Fall 2012

Fall 2012

Waiver warfare

Waiver warfare

Obama administration offers states waivers from education and welfare law, but Republicans raise alarms

of the domestic policy achievements of the past two decades, most would agree the two biggest are the welfare reform law of 1996 and the No Child Left Behind education law of 2001. The first ended guaranteed lifetime cash assistance to needy families and required the poor to work while receiving temporary aid. The education(...)

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Romney writes off 2002 campaign loan

GOP nominee forgives $550,000 loan

FOR NEARLY EVERYONE else, a half-million dollars would be a pretty healthy retirement account. But for Mitt Romney, who has an estimated worth of $250 million, it’s akin to change under the couch cushions. When Romney was running for governor in 2002, he loaned his campaign $550,000, a sum that included $150,000 to clean up(...)

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Tracking the cash

Tracking the cash

Massachusetts lawmakers turn the corner in reporting donor information

after decades of shrugging off campaign finance disclosure mandates, Massachusetts lawmakers have finally turned the tide in reporting what their donors do for a living, giving watchdogs the tools to monitor the influence of money in state politics. Under campaign finance law, anyone who contributes an aggregate of $200 or more in a calendar year(...)

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DCR cottage leases face quicker demise

DCR cottage leases face quicker demise

Lambert seeks to phase out program

massachusetts officials are vowing to phase out a controversial program that has offered cheap, virtually permanent permits for state park land to private citizens for summer cottages. After years of complaints and a series of critical audits over several decades, the state in 2006 stopped allowing permit-holders to pass their cottages along to their heirs(...)

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Chinese students flocking to UMass Boston, Lowell

CHINESE AND OTHER international students are flocking to US colleges, including two campuses of the University of Massachusetts.  UMass Boston, viewed locally as primarily a commuter school, saw its number of international students rise 38 percent during the last school year to 929, or about 6 percent of the campus population and more than a(...)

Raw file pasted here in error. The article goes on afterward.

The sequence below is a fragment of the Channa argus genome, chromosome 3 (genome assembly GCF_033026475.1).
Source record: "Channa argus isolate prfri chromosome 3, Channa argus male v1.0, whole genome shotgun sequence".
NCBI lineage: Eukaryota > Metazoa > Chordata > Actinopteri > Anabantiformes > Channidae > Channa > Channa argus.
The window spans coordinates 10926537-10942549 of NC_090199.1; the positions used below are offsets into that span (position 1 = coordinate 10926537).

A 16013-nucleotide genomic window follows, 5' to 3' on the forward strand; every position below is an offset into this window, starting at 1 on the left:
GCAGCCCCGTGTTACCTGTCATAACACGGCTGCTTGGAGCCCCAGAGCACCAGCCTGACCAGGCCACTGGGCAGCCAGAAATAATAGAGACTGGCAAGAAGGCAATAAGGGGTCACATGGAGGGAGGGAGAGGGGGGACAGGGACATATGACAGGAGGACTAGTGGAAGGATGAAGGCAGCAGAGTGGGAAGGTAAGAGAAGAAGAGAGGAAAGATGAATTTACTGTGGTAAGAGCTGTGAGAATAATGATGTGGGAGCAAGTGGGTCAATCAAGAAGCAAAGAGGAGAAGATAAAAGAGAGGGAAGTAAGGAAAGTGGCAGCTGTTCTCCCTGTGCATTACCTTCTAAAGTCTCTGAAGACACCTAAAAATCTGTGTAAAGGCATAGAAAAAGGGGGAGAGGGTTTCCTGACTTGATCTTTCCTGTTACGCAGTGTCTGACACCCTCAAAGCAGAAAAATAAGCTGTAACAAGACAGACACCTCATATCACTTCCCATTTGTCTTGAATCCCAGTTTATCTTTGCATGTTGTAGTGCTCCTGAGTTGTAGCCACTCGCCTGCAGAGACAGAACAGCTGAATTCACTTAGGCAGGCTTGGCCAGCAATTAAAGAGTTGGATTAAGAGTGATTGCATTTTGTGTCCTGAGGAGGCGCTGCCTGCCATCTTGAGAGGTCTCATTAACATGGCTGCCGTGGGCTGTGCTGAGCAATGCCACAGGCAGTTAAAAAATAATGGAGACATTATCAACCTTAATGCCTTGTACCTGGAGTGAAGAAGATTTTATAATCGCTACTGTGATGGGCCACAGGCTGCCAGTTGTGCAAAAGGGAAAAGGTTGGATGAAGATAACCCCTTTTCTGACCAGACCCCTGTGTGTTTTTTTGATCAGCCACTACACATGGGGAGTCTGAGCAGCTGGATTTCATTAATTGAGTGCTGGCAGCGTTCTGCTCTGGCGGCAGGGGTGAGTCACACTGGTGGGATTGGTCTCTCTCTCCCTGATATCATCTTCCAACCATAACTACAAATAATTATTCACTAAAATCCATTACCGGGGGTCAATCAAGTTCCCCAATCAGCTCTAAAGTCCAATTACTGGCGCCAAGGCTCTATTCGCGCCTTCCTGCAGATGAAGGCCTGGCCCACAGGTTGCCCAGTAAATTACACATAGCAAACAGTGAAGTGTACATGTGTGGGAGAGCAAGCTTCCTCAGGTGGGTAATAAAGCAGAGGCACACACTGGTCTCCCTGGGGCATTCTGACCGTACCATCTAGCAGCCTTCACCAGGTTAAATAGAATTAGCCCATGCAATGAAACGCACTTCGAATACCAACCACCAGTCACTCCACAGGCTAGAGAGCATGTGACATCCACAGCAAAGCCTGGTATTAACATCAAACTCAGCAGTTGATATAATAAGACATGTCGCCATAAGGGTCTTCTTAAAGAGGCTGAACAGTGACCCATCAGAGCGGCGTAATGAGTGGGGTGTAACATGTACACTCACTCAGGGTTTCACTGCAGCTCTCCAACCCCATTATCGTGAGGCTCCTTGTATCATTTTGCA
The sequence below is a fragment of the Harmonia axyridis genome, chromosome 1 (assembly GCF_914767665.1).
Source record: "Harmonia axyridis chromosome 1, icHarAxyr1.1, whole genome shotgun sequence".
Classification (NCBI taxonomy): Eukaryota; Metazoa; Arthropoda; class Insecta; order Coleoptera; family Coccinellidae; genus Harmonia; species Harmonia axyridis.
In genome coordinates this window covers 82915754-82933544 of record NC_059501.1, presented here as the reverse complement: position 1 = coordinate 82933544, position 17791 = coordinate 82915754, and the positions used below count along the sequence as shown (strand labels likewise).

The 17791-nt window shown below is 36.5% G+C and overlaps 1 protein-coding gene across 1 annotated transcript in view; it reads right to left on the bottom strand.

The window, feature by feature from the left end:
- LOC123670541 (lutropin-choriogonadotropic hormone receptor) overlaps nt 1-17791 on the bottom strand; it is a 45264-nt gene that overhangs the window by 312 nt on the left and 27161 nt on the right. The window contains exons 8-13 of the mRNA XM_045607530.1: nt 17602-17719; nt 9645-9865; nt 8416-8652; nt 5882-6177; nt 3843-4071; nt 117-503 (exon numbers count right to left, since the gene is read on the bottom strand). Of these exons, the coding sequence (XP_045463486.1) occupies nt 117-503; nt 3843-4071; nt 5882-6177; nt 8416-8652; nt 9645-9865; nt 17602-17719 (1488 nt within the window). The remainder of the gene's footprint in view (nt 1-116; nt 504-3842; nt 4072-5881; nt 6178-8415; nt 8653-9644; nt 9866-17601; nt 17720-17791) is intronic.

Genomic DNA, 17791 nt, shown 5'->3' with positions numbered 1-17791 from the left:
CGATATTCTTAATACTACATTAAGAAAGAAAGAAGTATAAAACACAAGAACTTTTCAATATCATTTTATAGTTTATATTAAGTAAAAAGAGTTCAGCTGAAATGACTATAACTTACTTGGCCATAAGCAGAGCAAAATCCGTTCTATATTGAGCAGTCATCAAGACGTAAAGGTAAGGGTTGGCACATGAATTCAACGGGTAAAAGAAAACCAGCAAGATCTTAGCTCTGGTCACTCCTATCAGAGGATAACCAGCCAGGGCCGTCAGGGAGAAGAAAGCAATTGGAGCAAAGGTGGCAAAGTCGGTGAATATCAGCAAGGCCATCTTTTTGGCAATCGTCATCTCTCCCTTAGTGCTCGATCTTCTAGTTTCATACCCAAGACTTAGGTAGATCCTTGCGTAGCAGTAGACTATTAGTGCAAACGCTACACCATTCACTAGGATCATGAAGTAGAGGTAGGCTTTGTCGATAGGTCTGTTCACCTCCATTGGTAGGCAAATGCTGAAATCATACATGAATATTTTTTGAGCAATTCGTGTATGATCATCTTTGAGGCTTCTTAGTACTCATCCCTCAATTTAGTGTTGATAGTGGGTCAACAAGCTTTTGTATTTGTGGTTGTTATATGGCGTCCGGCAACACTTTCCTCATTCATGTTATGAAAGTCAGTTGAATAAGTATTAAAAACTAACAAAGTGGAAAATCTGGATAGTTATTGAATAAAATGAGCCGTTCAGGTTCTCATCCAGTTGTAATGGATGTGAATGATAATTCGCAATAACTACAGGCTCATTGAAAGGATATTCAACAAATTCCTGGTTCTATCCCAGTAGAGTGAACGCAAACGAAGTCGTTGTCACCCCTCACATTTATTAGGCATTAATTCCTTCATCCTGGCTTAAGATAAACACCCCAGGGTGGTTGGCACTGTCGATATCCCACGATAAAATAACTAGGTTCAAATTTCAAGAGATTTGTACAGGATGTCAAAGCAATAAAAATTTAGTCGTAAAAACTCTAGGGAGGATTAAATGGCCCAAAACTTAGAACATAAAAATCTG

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Rhode Island red

Rhode Island red

The Ocean State did the math on pensions and boldly went where no state had gone before

little rhody was in big trouble. That much Gina Raimondo knew when she pumped her fist in victory on election night two years ago. It wasn’t until the new Rhode Island state treasurer set up shop in her cavernous offices in the Ocean State’s majestic State House that she found out how close the ship(...)

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A bank for infrastructure

A bank for infrastructure

If the state doesn’t have any money for transportation improvements, maybe Wall Street can help

  Illustration by Peter and Maria Hoey. the pivot was abrupt, but it hardly sounded unfamiliar. For two straight hours, Joe Curtatone, the mayor of Somerville, had led an auditorium packed with angry residents in a rousing denunciation of the state’s Highway Department. This was a somewhat unusual scene, in that Somerville residents are normally(...)

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Fire drill

Fire drill

Two-thirds of Massachusetts schools lack sprinkler systems even though fires are commonplace

  ‘ As adults we believe we are putting our children into a safe environment,” says State Fire Marshall Stephen Coan. as tropical storm Irene raged through the western part of the state during the first weekend of August, a lightning bolt exploded into the Rowe Elementary School and destroyed the small brick and wood building(...)

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Kaleidoscope

Kaleidoscope

Five different takes on the Brown-Warren Senate race

Photo credit: Tannen Maury/EPA/Landov Photo credit: Don Treeger/The Republican/Landov   Story telling   Spinning a good yarn is how we have recorded history, shared experiences, and tapped human emotion going back to cave drawings—and it’s central to how candidates connect with and win over voters. Scott Brown and Elizabeth Warren have both unspooled now-familiar personal(...)

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A representative sample

A representative sample

Pollsters forced to pursue new methods

as we approach election day, one can scarcely turn on the news or pick up a newspaper without reading about polls. Polls in the run-up to election day tend to focus on which politician is up and which one is down, what their “favorability rating” is, and where their support is coming from. The prevalence(...)

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